In 2018, Laxmikant made sanitary pads, Jeetendra and Priyamvada had a baby in their early 50s and rebellious Manto came alive on screen yet again. This year, Hindi film writers clearly didn’t shy away from flawed characters that evoked laughter, despair and discomfiture all at the same time. While these characters asked uncomfortable questions and prompted introspection, a few others mollified the majority by parroting the same old beliefs. The films in 2018, therefore, brought out two sides of the same story, implying that rebellious voices may yet find a place in the heavily regulated world of Indian cinema.
A more conflicted nationalism
While films like Parmaanu and Satyamev Jayate attempted to play upon our nationalist sentiments, Meghna Gulzar’s Raazi subverted the usual trope by putting forth a softer, low-pitched version of the same. It is the story of an Indian spy, Sehmat, who gets married to a Pakistani military officer but retains her emotionality and identity in the process. People from both sides of the border are humanised and loud bombastic Othering is replaced with measured logical conversation.
We’re told, more than once, that Sehmat will fight any obstacle to save her country, just like her father and grandfather before her. Yet the film doesn’t endorse fanatical nationalist pride. Both Parmaanu and Raazi are based on the idea of nation and national security but the portrayal of the characters and interpretation of the subject sets them apart.
Sports went beyond victory and defeat
After nationalist films, sports centred films or biopics were another popular choice amongst filmmakers. For the past few years, we have had films like Mary Kom, Dangal, Sultan, M.S. Dhoni, Soorma etc – all with a predictable winning shot in the end, conveniently ignoring the deep-seated politics of the Indian sporting world. Anurag Kashyap’s Mukkabaaz challenged this convention when the protagonist – a boxer based in Meerut – got knocked out in the end.
We felt the protagonist’s helplessness and frustration within him when the system pulled him down just because of his caste. The film entertained us with its sharp humour but it did not sanitise the corrupt world of sports. In the end, the dedicated boxer lost the game and also his place in the system.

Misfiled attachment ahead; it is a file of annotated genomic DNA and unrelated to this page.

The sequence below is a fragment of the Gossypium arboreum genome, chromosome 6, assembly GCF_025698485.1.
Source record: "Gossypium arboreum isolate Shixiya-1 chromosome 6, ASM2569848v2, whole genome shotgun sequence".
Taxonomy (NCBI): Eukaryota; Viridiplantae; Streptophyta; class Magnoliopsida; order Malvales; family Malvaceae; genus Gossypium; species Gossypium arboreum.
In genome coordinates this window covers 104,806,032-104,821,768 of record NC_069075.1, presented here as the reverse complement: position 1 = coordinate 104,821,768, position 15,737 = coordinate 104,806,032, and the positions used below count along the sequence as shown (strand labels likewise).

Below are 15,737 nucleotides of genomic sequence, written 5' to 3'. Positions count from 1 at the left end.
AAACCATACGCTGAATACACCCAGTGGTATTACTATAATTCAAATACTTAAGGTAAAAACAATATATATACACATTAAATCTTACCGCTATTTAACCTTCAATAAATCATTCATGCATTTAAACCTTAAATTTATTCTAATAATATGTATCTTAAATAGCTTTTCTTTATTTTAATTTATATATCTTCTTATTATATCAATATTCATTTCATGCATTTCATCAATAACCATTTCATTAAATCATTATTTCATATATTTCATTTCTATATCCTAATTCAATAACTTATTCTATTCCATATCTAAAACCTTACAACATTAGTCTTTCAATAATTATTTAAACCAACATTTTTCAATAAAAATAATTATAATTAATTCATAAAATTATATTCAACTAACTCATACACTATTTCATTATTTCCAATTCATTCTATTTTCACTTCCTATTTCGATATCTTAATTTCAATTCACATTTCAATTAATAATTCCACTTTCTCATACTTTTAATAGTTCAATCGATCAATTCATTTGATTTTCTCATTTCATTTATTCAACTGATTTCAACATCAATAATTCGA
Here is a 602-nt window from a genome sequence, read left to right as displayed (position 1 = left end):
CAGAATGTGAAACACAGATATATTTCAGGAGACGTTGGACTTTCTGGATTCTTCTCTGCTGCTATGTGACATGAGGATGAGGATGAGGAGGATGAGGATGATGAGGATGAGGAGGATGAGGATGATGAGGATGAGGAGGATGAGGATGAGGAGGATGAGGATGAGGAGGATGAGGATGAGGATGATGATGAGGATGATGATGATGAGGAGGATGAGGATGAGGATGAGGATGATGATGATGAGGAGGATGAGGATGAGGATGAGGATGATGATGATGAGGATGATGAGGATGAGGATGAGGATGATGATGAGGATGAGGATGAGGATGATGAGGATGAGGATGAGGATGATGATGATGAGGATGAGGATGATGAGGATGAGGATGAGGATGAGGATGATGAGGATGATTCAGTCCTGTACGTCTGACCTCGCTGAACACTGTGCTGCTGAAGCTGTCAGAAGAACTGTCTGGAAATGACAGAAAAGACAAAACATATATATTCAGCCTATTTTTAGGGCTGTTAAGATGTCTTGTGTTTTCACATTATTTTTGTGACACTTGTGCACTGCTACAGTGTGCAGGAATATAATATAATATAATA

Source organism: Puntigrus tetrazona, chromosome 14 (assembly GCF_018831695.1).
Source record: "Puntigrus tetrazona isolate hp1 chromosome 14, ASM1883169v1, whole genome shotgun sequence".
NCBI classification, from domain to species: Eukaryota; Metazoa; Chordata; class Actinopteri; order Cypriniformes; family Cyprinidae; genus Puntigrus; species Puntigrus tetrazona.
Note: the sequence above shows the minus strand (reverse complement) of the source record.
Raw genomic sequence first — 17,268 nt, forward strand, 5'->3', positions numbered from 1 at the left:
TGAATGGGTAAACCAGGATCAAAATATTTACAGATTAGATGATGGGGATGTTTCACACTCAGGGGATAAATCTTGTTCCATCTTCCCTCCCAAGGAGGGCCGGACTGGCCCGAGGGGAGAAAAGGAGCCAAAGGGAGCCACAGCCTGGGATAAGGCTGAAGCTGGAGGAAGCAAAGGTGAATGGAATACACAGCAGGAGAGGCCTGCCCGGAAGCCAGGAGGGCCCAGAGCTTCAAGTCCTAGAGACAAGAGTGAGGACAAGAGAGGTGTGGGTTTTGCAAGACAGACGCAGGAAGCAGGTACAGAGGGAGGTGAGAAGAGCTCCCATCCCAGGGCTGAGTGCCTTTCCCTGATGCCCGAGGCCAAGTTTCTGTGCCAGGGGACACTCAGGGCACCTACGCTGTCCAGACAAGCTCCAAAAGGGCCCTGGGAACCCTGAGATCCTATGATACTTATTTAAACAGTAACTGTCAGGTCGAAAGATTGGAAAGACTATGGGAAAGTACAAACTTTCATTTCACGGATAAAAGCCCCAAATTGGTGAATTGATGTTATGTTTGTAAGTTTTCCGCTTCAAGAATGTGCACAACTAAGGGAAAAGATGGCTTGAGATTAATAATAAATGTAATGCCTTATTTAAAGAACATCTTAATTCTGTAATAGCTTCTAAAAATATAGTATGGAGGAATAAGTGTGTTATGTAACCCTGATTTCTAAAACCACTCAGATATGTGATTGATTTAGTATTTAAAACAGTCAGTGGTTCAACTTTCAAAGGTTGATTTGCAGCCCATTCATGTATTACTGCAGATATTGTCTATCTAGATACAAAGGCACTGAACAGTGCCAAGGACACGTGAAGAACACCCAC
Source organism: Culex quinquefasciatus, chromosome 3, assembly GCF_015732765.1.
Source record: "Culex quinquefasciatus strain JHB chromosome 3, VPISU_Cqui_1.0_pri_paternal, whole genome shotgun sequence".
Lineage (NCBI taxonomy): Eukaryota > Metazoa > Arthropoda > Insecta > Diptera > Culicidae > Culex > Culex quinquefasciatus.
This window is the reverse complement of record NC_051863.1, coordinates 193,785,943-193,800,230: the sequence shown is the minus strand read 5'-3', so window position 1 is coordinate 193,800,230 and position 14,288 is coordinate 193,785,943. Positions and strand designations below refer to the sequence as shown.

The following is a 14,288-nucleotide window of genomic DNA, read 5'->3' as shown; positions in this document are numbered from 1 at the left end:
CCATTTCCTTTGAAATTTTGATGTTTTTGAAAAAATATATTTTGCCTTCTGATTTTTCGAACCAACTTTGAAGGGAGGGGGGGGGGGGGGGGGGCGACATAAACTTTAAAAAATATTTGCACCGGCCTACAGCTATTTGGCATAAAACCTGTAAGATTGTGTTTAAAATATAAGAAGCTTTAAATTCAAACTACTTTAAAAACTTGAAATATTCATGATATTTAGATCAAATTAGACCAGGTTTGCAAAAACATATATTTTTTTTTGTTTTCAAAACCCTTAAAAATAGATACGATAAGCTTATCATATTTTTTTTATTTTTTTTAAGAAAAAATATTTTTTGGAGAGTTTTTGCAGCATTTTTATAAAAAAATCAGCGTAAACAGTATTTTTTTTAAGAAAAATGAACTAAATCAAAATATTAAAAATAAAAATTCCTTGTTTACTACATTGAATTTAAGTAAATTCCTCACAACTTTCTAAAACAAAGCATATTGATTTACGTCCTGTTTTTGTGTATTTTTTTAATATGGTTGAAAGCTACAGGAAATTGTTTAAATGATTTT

The (new) thin line between cinema and government ads
There were many films that compelled us to think about the current state of affairs. Manto made us realise the importance of our freedom of expression at a time when we are increasingly muzzled by the powerful. Mulk dealt with the idea of bigotry and poked at our ideas of patriotism.
Simultaneously, we also had films that delivered a ‘social message’ where the current government’s initiatives – whether successful in real life or not – were slipped into the narrative.
Two years ago, Toilet – Ek Prem Katha trumpeted the Swacch Bharat campaign and this year, Sui Dhaaga, which features a young couple trying to set up their own business, put the ‘Make in India’ campaign centre stage. Films are supposed to reflect social realities or aspirations or fears, but these films resembled three-hour long government commercials.
Simple doesn’t have to mean irrelevant
This year showed us that a film can raise relevant questions without weaving the narrative around a dark or serious theme. Light-hearted stories with simple screenplays like Badhai Ho, Veere di Wedding and Stree broke stereotypes in more than one way. Badhai Ho broke the taboo assumption that middle-aged people cannot indulge in sexual pleasure. The fresh writing made us laugh and squirm with awkwardness at the same time.
Similarly, Veere di wedding, which definitely had its flaws, conveyed the idea that women have the right to live life on their own terms. Stree introduced us to a world where men are threatened by a female ghost. Unlike the usual slapstick comedies, Stree steered clear of sexist jokes. Instead, it parodied item numbers by putting men in the position to entertain women. These stories were not flawless but they did show us ways of approaching social issues through mainstream cinema.
What made this year really interesting for us was that we got the usual hyper-nationalistic fare, but we also got enjoyable movies that subverted the tropes we’ve come to swear by. In 2019, we already know we’re going to see a particular kind of nationalist fervour with films like Kesari, Uri, Manikarnika lined up for next year. But hopefully we’ll get other types of cinema too.
Note: A earlier version of this story incorrectly included Newton, a 2017 release, in the list of 2018 films. We regret the error